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The issue: Photographic proof of bin Laden's death
Our view: Bold move followed by fear of photo
The Obama administration deserves the praise of the nation with the recent announcement of the killing of Osama bin Laden. The president himself exercised the most difficult and important authoritative power of the office when he appropriately made the ultimate call giving the go-ahead for the carefully orchestrated mission.
Through his directive, bin Laden, arguably the most vile and hated individual of our time, met swift and certain justice at the hands of an elite team of highly trained U.S. Navy SEALs.
Equally appropriate was Obama’s directive to secure the body of our arch enemy in order to collect the proper forensic evidence to prove the SEAL operatives accomplished their mission in getting their man.
In fact, it has been reported that Obama chose not to authorize an earlier bombing of bin Laden’s hideout when military and national security advisers acknowledged there would be very little if anything left of the compound or its inhabitants. Instead, the high-risk but highly successful mission took out the mastermind behind the murder of nearly 3,000 victims in attacks in New York City, Washington and Pennsylvania, but it also served to sweep up what has publicly been described as a cache of enemy documentation equal in size to a small community college library.
With that praise, however, we must disagree with President Obama’s reasoning for not making photographic evidence of bin Laden’s death public.
The Obama administration has given two justifications for keeping the photos classified. Foremost, it positions the decision as one of national security. Making the photographs public, Obama says, would only serve to be “spiking the football” as he referred to it, potentially inciting radical Islam to further reactionary violence. The second justification is that the images are far too graphic and gruesome for the public to handle.
These are very disappointing, if not shallow, reasons on the president’s part for keeping the photos secret.
Few could argue that as a result of the downing of New York’s twin towers, bin Laden and his minions of al-Qaida jihadists have successfully changed the very nature of daily life in the U.S. and beyond. So many collective wounds remain unhealed to this day. Quickly comes to mind the occupants inside the burning towers of the World Trade Center frantic for rescue; the valiant firefighters, EMTs and law enforcement officers desperate to save them, but rushing unknowingly in to their peril; the heroic actions of passengers on doomed Flight 93 as the first civilian combatants in this ongoing war; the Pentagon, the internationally known representation of our military strength, damaged and ablaze.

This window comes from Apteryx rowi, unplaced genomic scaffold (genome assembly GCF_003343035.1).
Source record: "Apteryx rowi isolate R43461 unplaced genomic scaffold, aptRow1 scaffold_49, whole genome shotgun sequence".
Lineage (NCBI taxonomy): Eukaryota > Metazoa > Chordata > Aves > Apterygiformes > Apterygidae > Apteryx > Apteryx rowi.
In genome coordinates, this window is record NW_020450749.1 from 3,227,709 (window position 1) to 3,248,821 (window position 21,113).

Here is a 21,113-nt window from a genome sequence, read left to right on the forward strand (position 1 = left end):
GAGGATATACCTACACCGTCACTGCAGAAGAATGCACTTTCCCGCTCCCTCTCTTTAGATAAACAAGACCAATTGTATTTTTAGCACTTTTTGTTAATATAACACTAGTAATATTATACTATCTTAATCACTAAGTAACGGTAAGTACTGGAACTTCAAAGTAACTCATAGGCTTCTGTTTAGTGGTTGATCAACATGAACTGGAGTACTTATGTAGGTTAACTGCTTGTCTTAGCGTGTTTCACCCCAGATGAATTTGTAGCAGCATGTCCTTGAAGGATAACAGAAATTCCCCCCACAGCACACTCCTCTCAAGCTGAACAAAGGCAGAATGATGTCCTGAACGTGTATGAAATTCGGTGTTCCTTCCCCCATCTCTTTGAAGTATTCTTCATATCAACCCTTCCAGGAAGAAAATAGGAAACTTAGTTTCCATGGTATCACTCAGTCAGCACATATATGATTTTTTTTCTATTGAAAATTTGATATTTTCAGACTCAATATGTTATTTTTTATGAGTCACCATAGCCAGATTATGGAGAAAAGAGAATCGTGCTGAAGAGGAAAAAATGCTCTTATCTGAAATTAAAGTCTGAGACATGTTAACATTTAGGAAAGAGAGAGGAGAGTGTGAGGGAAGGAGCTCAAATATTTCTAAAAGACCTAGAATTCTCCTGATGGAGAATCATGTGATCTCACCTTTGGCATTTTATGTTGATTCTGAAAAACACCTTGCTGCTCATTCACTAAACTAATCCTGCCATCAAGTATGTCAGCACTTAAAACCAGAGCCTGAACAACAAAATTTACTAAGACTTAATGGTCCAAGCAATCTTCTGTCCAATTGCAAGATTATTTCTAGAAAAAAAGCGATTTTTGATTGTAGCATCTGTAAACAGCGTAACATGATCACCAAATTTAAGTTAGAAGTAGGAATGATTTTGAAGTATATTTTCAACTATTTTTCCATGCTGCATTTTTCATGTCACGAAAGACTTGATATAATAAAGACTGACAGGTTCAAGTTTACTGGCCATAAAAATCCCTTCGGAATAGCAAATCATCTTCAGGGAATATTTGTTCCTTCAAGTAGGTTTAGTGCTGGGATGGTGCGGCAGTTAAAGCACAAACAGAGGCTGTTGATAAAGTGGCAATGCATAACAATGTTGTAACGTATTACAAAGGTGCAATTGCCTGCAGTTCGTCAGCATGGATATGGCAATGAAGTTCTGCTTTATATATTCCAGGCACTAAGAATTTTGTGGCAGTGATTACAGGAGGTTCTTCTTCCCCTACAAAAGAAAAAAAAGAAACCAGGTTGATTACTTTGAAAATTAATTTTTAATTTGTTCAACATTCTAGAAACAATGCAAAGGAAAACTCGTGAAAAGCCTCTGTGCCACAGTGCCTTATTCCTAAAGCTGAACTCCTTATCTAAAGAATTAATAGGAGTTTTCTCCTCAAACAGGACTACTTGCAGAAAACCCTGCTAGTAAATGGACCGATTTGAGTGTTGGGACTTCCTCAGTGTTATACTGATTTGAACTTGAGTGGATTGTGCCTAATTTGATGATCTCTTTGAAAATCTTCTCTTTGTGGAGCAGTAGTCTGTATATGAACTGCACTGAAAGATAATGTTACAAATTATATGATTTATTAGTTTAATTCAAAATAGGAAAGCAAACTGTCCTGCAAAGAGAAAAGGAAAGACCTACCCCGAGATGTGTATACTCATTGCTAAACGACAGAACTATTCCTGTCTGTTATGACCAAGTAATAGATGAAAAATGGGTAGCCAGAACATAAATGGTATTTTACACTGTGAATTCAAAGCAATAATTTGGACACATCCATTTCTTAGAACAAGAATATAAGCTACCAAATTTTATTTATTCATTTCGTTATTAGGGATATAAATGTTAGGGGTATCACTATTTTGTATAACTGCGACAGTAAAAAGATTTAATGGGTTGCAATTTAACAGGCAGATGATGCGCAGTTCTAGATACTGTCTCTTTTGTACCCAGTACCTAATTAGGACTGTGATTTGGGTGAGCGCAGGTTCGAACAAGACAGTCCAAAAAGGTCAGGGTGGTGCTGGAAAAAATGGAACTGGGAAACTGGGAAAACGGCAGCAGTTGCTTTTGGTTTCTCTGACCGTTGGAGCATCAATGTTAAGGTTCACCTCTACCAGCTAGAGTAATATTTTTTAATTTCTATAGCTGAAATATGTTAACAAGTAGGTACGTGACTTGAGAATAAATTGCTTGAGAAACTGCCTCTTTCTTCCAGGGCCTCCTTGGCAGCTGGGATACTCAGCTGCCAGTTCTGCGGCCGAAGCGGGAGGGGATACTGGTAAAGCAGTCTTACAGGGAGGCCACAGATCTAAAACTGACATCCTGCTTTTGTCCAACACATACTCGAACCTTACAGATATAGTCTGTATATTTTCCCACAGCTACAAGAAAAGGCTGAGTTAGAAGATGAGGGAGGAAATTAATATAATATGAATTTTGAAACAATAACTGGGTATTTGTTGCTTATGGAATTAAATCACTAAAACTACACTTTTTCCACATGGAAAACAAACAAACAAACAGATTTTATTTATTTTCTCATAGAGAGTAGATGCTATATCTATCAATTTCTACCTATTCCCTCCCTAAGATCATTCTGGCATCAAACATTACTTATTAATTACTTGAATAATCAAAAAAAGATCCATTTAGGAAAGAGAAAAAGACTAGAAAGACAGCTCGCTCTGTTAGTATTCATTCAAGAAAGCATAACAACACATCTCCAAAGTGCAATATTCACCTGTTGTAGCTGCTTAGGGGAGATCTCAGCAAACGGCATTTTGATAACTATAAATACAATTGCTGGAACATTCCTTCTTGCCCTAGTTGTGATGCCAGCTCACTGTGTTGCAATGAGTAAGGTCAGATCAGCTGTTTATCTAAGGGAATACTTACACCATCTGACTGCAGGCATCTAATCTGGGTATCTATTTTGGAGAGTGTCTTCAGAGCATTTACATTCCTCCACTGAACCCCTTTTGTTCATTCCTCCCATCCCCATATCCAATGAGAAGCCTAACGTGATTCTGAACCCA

These images etched in our minds continue to strike raw nerves. Further, they’re offensive images to remember, but we remember them nonetheless and believe we always will. In fact, it’s because of these memories, the offensive actions that caused them on our enemy’s part and the knowledge that our nation’s warriors continue to battle radical Islam today that we’re offended by the fact that the president apparently doesn’t want to offend the enemy we battle by making the photos public.
With regard to the nature of the photos, those in government who have viewed and spoken publicly about them say they are gruesome. We’re sure they are; wartime imagery regardless of the battlefield always is. But it is this very imagery that serves to build the historic record of our nation’s effort to right wrongs against us and other peace-loving nations that are our allies.
Radical Islam is not among our allies as evidenced by its continued jihad against us. It hates our way of life and all we stand for. Quickly disposing of bin Laden’s body at sea according to Muslim practice will not extinguish this hatred by any measure, nor will publishing post-mortem photographs of its figurehead increase the fury.
But the public can handle far more than the president believes. We deserve to be able to make the decision ourselves to view what we believe we can and must handle.
And our enemy deserves to see publicly what American tenacity and determination can and will accomplish on the battlefield, especially when it forces the might of our hand to do so.